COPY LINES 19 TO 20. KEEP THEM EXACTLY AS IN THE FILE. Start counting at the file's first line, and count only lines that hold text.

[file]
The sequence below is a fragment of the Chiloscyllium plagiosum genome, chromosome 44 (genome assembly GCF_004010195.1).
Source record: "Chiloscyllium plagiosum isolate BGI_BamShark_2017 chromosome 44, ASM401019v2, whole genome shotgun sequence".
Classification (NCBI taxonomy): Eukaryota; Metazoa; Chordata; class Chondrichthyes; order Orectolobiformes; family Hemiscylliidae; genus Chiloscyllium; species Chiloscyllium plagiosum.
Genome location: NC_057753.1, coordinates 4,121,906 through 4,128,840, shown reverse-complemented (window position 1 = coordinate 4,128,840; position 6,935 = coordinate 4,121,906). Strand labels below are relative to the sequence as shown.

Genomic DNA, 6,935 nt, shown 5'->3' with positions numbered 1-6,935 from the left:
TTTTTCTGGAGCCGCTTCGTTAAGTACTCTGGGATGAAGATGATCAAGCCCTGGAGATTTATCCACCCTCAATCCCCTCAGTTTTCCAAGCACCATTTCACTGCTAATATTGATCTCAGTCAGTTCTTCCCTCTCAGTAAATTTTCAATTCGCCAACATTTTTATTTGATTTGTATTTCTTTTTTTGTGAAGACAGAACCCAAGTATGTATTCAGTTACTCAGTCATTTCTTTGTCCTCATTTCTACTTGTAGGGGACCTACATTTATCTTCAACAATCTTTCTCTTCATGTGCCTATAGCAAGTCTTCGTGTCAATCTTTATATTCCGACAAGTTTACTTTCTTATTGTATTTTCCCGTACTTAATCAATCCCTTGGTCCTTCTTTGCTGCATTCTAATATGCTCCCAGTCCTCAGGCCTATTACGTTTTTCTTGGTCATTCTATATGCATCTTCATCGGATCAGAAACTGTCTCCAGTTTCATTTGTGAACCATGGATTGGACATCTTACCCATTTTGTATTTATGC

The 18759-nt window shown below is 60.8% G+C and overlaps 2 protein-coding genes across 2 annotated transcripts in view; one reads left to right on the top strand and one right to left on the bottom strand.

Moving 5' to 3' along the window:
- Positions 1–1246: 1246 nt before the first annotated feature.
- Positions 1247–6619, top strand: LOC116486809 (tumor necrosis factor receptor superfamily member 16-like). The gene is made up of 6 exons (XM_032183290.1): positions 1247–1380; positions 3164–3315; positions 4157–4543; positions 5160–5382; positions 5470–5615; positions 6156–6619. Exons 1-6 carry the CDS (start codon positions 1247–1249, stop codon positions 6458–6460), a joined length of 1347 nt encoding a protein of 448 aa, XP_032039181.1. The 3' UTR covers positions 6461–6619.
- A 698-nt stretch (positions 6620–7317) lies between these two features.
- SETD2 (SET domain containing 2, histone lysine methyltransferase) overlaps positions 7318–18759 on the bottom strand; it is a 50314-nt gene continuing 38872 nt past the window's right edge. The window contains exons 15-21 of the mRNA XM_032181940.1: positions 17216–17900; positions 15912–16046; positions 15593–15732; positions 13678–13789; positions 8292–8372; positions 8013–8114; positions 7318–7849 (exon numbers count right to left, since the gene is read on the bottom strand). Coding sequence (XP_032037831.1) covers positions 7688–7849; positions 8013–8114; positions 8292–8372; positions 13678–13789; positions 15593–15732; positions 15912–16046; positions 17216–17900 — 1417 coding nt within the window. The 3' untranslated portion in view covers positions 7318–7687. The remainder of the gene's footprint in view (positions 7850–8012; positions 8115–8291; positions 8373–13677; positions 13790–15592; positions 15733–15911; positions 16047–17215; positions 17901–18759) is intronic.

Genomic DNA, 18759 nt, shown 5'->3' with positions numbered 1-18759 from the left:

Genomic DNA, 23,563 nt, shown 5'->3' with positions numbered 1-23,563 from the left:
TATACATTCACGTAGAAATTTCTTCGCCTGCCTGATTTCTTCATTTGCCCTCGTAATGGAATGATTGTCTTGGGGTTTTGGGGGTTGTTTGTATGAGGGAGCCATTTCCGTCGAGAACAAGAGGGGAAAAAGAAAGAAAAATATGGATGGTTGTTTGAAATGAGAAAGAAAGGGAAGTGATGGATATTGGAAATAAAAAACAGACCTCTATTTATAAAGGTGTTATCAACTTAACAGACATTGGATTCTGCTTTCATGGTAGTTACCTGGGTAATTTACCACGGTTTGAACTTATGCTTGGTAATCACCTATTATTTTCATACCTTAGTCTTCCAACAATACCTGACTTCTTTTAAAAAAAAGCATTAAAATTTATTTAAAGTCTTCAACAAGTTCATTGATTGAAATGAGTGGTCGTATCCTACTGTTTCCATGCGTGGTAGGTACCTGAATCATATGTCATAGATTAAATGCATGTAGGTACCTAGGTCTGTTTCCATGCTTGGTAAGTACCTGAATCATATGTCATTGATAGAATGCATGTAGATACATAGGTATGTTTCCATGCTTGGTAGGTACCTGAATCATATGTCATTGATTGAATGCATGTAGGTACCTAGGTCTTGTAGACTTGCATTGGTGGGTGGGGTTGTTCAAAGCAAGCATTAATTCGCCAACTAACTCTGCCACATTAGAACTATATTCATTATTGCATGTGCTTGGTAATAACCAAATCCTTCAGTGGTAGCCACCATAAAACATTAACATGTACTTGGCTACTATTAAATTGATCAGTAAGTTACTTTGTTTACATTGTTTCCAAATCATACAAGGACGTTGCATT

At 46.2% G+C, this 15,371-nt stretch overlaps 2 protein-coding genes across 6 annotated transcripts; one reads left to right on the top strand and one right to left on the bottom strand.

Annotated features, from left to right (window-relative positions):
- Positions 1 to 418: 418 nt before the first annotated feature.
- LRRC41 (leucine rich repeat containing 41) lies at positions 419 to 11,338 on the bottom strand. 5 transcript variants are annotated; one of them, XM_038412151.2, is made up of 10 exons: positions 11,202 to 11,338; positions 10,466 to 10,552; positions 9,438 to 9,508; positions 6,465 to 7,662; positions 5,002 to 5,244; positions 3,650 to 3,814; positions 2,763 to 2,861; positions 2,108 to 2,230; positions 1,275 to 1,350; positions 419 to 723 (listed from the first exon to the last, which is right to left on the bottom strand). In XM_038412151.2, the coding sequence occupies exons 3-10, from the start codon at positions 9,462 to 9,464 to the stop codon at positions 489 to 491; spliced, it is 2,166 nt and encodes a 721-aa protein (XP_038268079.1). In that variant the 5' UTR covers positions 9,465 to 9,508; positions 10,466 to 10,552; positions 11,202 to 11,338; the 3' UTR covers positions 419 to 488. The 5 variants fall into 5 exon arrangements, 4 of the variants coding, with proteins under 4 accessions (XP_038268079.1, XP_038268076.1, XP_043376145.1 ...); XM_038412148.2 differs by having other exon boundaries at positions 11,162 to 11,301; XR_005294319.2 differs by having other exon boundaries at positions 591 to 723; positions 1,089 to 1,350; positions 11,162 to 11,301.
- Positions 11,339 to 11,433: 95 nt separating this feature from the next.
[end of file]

- LRRC41 (leucine rich repeat containing 41) lies at positions 419 to 11,338 on the bottom strand. 5 transcript variants are annotated; one of them, XM_038412151.2, is made up of 10 exons: positions 11,202 to 11,338; positions 10,466 to 10,552; positions 9,438 to 9,508; positions 6,465 to 7,662; positions 5,002 to 5,244; positions 3,650 to 3,814; positions 2,763 to 2,861; positions 2,108 to 2,230; positions 1,275 to 1,350; positions 419 to 723 (listed from the first exon to the last, which is right to left on the bottom strand). In XM_038412151.2, the coding sequence occupies exons 3-10, from the start codon at positions 9,462 to 9,464 to the stop codon at positions 489 to 491; spliced, it is 2,166 nt and encodes a 721-aa protein (XP_038268079.1). In that variant the 5' UTR covers positions 9,465 to 9,508; positions 10,466 to 10,552; positions 11,202 to 11,338; the 3' UTR covers positions 419 to 488. The 5 variants fall into 5 exon arrangements, 4 of the variants coding, with proteins under 4 accessions (XP_038268079.1, XP_038268076.1, XP_043376145.1 ...); XM_038412148.2 differs by having other exon boundaries at positions 11,162 to 11,301; XR_005294319.2 differs by having other exon boundaries at positions 591 to 723; positions 1,089 to 1,350; positions 11,162 to 11,301.
- Positions 11,339 to 11,433: 95 nt separating this feature from the next.